Please find below more specific information on how imports of European-Union made apparel will be treated under CETA.
The vast majority of E.U. made apparel will need to pass through a quota system established for the deal. Why?
CETA, similar to NAFTA, contains special provisions for clothing. Due the globalized nature of apparel production, barely any finished clothes are made wholly within a single country (or even a single continent).
Typically, clothes that are “made” in the E.U. are cut and sewn from fabric made in Asia.
The fact that the fabric comes from outside the E.U. disqualifies these products.
Therefore, most E.U. made clothes will still be hit with an 17-18% duty because fabric from outside the E.U. is NOT ALLOWED. The production of fabric creates jobs, therefore Canada and the E.U. are all protectionist about it.**(see footnote)
So… CETA changes nothing for clothes?
Not quite! a quota system (similar to the TPL under NAFTA) will allow a specific amount of clothing each year that is only cut and sewn in Europe to be imported duty-free.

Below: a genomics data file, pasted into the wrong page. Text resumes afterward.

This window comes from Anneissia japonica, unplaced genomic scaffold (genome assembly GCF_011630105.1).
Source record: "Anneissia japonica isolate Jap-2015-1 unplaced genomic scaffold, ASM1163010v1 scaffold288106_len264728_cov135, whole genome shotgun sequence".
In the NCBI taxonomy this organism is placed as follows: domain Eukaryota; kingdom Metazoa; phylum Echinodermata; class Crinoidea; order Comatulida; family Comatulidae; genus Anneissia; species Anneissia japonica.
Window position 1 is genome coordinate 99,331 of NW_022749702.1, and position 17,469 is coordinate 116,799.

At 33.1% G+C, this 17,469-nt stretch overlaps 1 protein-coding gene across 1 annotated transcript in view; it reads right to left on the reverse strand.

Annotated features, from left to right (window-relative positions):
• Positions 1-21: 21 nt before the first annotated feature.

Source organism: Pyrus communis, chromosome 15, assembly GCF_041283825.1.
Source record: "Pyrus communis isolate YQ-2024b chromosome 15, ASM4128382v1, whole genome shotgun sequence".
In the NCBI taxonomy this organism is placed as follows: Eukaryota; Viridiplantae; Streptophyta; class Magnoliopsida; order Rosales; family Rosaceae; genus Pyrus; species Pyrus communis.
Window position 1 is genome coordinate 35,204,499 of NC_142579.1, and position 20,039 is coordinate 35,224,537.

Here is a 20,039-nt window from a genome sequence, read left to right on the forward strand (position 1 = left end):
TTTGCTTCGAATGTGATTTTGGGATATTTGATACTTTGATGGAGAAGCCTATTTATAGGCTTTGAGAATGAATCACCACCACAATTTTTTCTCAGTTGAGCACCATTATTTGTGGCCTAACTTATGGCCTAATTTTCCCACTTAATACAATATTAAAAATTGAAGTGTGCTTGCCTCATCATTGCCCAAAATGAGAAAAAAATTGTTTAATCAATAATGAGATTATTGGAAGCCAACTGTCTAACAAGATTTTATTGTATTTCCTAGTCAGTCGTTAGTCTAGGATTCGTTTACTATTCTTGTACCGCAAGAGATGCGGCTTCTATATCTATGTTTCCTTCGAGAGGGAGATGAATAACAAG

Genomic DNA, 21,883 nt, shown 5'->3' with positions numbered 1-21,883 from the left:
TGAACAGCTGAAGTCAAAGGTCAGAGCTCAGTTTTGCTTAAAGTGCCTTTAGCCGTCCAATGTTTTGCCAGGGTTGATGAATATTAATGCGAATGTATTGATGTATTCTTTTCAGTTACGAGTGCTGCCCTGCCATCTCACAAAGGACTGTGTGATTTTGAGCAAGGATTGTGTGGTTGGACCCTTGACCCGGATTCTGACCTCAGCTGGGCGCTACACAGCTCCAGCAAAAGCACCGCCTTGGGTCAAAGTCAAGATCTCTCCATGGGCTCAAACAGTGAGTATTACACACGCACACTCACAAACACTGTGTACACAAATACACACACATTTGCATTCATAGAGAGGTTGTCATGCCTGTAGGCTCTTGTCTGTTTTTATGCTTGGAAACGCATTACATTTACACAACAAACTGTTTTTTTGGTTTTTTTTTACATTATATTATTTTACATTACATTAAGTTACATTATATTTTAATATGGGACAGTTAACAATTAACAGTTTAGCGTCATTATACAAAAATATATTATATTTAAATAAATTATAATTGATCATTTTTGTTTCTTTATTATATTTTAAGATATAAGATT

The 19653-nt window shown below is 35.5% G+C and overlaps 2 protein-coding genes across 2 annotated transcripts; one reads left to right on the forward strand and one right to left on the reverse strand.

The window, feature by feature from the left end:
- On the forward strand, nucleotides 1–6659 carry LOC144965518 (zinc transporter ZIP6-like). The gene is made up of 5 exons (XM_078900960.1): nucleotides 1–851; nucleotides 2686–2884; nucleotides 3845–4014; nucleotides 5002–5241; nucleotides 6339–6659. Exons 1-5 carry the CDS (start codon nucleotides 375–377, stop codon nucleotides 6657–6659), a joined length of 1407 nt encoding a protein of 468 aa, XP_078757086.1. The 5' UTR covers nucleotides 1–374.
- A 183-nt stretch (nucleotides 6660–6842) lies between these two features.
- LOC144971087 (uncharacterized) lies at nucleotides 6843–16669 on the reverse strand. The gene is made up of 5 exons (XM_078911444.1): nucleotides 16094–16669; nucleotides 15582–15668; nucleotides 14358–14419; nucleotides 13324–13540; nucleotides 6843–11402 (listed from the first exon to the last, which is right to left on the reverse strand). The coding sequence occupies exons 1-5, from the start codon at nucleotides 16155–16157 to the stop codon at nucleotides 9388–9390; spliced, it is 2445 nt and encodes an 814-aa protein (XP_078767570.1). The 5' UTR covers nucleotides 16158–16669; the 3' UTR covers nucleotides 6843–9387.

The key to the quota system is that it is typically only open for the first half of the year (it is also specific to the HS code).
Questions to ask yourself before ordering E.U. made clothes in the anticipation of paying only GST:
1. Does my vendor manufacture their clothes within the E.U.?
Sorry! the MFN duty rate of (17-18%) will apply to your clothes
4. if the quota is not full, has my vendor completed the statement contained in Annex 3 of the CETA?
Additional questions? Still confused? Contact us!
**It should be noted that the actual rules of origin are more complex and consist of specific ‘tariff shifts’ for different subcategories of apparel (i.e. shirts and shoes — very different). The complexity means that a rule of thumb (known as ‘yarn-forward’) is most often used by importers when speaking of these requirements which we used to write this article. This means that your imports/exports may qualify or not be qualified even if they pass our little quiz.
Should you or your vendor have questions regarding their eligibility, they can check the transformation requirements in Annex 5 of the CETA .
Annex 5 contains the requirements for goods to be considered duty-free no matter what the status of the quota system is.
Annex 5-A contains the requirements for goods failing the requirements of Annex 5 but that can still be imported under quota.